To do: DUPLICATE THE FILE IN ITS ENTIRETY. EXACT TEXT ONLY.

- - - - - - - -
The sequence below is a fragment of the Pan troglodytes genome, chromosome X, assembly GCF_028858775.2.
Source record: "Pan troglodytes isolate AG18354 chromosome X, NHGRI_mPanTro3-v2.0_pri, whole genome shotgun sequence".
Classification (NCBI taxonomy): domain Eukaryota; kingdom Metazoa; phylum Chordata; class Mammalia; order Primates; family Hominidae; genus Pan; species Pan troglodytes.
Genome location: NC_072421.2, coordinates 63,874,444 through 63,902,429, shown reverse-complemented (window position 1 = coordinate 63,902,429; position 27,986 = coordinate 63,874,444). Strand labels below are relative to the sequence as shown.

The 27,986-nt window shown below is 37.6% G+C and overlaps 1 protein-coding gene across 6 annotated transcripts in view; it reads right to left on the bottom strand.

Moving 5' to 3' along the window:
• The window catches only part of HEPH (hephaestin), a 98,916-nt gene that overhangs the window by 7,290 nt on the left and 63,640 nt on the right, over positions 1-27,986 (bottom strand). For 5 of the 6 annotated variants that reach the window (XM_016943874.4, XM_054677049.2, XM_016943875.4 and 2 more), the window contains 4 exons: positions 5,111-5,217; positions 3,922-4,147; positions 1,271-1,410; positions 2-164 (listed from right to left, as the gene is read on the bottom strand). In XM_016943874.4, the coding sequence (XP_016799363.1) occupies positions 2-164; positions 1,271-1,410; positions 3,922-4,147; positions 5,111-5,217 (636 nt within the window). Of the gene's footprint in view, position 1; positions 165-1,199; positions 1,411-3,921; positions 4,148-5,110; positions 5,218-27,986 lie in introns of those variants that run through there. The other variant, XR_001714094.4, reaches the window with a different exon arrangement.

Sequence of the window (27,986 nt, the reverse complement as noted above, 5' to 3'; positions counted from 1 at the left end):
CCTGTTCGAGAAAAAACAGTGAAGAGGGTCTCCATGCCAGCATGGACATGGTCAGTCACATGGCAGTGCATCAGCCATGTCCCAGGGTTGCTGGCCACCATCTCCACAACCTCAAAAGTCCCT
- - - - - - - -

The sequence below is a fragment of the Pan troglodytes genome, chromosome X, assembly GCF_028858775.2.
Source record: "Pan troglodytes isolate AG18354 chromosome X, NHGRI_mPanTro3-v2.0_pri, whole genome shotgun sequence".
Classification (NCBI taxonomy): domain Eukaryota; kingdom Metazoa; phylum Chordata; class Mammalia; order Primates; family Hominidae; genus Pan; species Pan troglodytes.
Genome location: NC_072421.2, coordinates 63,874,444 through 63,902,429, shown reverse-complemented (window position 1 = coordinate 63,902,429; position 27,986 = coordinate 63,874,444). Strand labels below are relative to the sequence as shown.

The 27,986-nt window shown below is 37.6% G+C and overlaps 1 protein-coding gene across 6 annotated transcripts in view; it reads right to left on the bottom strand.

Moving 5' to 3' along the window:
• The window catches only part of HEPH (hephaestin), a 98,916-nt gene that overhangs the window by 7,290 nt on the left and 63,640 nt on the right, over positions 1-27,986 (bottom strand). For 5 of the 6 annotated variants that reach the window (XM_016943874.4, XM_054677049.2, XM_016943875.4 and 2 more), the window contains 4 exons: positions 5,111-5,217; positions 3,922-4,147; positions 1,271-1,410; positions 2-164 (listed from right to left, as the gene is read on the bottom strand). In XM_016943874.4, the coding sequence (XP_016799363.1) occupies positions 2-164; positions 1,271-1,410; positions 3,922-4,147; positions 5,111-5,217 (636 nt within the window). Of the gene's footprint in view, position 1; positions 165-1,199; positions 1,411-3,921; positions 4,148-5,110; positions 5,218-27,986 lie in introns of those variants that run through there. The other variant, XR_001714094.4, reaches the window with a different exon arrangement.

Sequence of the window (27,986 nt, the reverse complement as noted above, 5' to 3'; positions counted from 1 at the left end):
CCTGTTCGAGAAAAAACAGTGAAGAGGGTCTCCATGCCAGCATGGACATGGTCAGTCACATGGCAGTGCATCAGCCATGTCCCAGGGTTGCTGGCCACCATCTCCACAACCTCAAAAGTCCCT